Airplane turbines spin up to 40,000 revs, so the blades ( Vanes ) are small. There can be 64 vanes about 1 1/4 inches long on the outer ring of a two foot hub. I am looking at one on the wall. The vanes slide in place, makes for an easy connection.

The first thing to do for generating electricity, is to reduce the amps required. We do this on the boats. LED lights, DA35 compressor for the fridge, and energy efficient stuff everywhere. Add solar panels, wind generators, towed generators and a variety of other nifty things.

The US coal burners make a good argument for why they should use it. But they never talk about acid rain, or why they have not applied the latest clean burning systems.
I have followed the hydrogen fuel cell program for a long time. It is not going to be easy to switch.
If we all drove a ( cage drivers ) a small Fiat, and reduced the size of our mansions, we could make a huge difference.

Driving a big truck to fetch groceries makes no sense to me.

unkle Crusty*
 

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ZAMM Fanatic
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Discussion Starter #12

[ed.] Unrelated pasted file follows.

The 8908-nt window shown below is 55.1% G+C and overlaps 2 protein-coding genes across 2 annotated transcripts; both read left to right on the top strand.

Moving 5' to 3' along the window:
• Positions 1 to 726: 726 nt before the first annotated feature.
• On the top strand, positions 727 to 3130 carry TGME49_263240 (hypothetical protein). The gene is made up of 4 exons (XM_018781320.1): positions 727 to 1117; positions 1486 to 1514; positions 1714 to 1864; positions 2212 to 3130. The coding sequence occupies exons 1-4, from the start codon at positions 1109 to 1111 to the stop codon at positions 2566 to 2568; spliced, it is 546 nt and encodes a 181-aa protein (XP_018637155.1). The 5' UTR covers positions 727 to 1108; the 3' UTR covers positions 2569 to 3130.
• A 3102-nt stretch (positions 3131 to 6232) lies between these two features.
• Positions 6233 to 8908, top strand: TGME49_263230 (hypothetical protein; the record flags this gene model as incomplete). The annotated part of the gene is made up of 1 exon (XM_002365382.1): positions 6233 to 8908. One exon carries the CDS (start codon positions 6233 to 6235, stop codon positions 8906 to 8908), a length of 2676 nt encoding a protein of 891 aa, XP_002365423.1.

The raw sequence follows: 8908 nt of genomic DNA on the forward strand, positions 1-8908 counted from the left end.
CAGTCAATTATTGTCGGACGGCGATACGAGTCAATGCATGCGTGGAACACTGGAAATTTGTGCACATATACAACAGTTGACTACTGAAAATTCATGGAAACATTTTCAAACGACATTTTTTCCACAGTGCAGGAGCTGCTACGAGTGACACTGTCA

those differences in speed cause shut downs with lock out times. Not one time was the unit in jeopardy of run away. A simple software change could allow the unit to really produce.
I'd really like to see some images of your wind unit and an URL to the mfr's website, etc.

All of my windmill knowledge is theoretical, unlike my PV knowledge which is first hand.

I'd like to put up a small turbine....mostly as a learning experience. I do get strong afternoon breezes from some sort of lake effect.
 

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American Legion Rider
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18,544 Posts
Here ya go. We have some folks around here that have made their own. They produce just as much energy without the expense. This thing just produces an empty wallet.

We have now gone to solar. That's where you want to be. That stuff works.
 

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American Legion Rider
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18,544 Posts